When I was a young boy somewhere in middle school, I loved watching a TV show called Get Smart. It was a comedy based on the daily challenges and missteps of a ‘secret agent’ named Max. The appeal of his character was his obliviousness to what was happening around him while he was equipped with very cool, futuristic technology. The item I was most amazed by was his shoe which was also a phone. Imagine being able to walk down the street and make a call on your….shoe. I would have done anything to have a phone like that!
Fast-forward 30 years. Today, we have computers as compact as a small note pads that talk to us and identify us by our touch, correct our grammar and tell us how to navigate to a destination. We have much smaller computers we call phones. We hold them in the palm of one hand and we can video conference, call, send messages and use it to take quality photos. We call upon ‘Siri’ to read our recent emails to us and remind us to call a client the following day. We have clearly soared far beyond…shoe phones!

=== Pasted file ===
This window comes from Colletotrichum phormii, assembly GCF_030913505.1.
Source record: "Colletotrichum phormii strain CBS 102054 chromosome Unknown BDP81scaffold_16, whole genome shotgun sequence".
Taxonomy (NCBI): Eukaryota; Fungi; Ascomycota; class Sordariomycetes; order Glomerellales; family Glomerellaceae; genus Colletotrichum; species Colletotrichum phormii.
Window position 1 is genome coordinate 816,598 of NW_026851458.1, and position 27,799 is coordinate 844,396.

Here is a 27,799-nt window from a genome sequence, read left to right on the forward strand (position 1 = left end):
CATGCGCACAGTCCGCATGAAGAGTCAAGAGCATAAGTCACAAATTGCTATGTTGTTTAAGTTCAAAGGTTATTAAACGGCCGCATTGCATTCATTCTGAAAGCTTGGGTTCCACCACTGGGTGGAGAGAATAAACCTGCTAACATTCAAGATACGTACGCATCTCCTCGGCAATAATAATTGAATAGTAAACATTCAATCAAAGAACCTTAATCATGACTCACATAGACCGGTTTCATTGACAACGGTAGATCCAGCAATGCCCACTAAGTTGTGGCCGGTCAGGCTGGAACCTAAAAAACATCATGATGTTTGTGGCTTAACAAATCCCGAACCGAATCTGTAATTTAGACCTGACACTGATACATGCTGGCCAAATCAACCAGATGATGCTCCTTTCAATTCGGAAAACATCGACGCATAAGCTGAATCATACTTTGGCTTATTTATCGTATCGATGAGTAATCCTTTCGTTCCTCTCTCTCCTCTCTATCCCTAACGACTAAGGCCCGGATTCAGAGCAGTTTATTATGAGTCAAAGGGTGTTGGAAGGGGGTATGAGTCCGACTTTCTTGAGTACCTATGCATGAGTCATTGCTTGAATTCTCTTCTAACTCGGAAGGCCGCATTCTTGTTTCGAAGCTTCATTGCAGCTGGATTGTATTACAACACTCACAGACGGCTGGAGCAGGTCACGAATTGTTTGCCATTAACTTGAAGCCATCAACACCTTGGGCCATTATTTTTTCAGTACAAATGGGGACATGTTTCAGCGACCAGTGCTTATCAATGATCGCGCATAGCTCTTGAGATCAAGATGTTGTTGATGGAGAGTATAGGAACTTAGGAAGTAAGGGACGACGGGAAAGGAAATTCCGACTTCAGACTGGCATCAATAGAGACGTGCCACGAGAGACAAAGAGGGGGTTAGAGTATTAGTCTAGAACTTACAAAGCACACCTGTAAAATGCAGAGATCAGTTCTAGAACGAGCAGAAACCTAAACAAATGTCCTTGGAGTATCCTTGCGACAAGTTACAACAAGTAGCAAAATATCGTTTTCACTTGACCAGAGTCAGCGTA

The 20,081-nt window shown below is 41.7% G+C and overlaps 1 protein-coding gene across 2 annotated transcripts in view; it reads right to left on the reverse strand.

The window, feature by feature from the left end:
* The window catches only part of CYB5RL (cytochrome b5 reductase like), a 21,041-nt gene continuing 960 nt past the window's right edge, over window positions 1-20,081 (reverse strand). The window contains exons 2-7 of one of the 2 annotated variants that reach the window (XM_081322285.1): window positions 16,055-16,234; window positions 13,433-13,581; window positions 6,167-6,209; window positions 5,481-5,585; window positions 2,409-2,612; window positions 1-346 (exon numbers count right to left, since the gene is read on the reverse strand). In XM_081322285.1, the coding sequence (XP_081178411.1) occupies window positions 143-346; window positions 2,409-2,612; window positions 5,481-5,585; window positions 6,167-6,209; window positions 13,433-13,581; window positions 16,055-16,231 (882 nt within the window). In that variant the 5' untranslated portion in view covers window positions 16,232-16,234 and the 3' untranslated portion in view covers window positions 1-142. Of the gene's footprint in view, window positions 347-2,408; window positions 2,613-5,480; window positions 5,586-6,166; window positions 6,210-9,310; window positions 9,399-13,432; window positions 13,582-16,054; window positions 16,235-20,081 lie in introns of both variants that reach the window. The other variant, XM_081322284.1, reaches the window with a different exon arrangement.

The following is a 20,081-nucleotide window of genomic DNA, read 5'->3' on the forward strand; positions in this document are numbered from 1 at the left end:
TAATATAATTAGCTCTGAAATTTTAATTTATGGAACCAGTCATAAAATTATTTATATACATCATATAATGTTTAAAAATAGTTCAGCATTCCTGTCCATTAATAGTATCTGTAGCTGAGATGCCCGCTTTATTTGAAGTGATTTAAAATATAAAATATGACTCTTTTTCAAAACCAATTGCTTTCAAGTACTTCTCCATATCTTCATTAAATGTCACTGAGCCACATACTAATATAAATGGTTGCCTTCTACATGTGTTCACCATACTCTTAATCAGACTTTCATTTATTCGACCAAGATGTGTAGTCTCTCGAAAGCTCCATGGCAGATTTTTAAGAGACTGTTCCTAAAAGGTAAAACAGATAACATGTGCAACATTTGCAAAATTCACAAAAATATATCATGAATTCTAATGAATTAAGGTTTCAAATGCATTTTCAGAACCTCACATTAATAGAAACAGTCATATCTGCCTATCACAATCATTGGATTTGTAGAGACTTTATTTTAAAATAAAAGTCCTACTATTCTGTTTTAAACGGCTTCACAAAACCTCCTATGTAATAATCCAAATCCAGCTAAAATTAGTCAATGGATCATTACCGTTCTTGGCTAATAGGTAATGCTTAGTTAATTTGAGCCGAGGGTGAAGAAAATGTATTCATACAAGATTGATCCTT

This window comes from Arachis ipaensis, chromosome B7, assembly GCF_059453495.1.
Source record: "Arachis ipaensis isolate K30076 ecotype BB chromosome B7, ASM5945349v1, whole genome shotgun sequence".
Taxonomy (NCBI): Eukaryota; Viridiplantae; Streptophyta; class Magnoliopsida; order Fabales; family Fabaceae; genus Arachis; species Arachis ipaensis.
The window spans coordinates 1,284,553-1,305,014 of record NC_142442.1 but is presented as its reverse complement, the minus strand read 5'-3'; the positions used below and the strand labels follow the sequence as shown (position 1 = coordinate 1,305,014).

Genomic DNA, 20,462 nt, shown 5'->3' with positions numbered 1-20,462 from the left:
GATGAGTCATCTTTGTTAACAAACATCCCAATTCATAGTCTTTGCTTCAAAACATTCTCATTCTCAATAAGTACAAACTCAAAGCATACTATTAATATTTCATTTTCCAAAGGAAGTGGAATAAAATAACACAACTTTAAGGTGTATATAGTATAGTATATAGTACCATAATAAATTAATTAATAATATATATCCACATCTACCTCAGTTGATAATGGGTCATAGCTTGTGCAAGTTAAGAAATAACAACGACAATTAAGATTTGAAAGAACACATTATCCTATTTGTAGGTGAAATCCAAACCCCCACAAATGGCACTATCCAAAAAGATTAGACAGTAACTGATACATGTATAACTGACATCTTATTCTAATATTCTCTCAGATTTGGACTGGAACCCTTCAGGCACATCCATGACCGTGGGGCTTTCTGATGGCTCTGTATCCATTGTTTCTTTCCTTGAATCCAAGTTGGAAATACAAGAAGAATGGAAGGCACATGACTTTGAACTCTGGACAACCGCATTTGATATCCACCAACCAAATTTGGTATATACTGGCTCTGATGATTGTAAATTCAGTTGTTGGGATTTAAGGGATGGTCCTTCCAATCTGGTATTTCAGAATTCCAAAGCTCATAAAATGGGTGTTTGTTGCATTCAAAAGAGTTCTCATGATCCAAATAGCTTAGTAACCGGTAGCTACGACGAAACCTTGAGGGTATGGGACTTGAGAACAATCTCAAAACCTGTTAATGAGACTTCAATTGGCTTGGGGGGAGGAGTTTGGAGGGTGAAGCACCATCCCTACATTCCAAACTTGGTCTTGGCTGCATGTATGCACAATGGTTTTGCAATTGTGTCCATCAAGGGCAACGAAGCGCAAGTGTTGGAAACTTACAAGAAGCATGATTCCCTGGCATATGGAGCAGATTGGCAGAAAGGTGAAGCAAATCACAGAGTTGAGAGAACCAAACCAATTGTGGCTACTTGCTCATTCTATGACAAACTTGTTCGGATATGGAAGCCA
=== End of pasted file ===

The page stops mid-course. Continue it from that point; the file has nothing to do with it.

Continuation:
But the single most amazing thing to me is how quickly we become accustomed to these advances. Something that was not long ago incomprehensible, is now part of daily life. Technology advances so quickly that we become a bit jaded and underwhelmed by anything new. The bar for “wowing” us keeps getting higher and higher.
Recently, my wife and daughter and I met for a quick lunch at Panera. We are frequent visitors but had not yet used the new online ordering system available as an option to standing in line during busy time periods. We placed our order on a simple well-designed tablet interface. Paid with the swipe of a card. The screen directed us to take a pager, find a table, and set our pager on it. It wirelessly delivered the table information to the kitchen and soon after, a server delivered our order to us.
I was rather amazed by the experience. And that’s because the technology was designed to meet me, the customer, on my terms. The initial interface was very inviting and easy to navigate. The photographs were effective in showing the choices and making them look appealing. When we sat down we didn’t need to position our paging device into a lock position or wait for something to click. It all just happened so seamlessly. It seemed to provide answers before I thought to ask the questions. From my perspective, that’s amazing. Kudos, Panera, for seamlessly weaving together a positive brand and customer experience.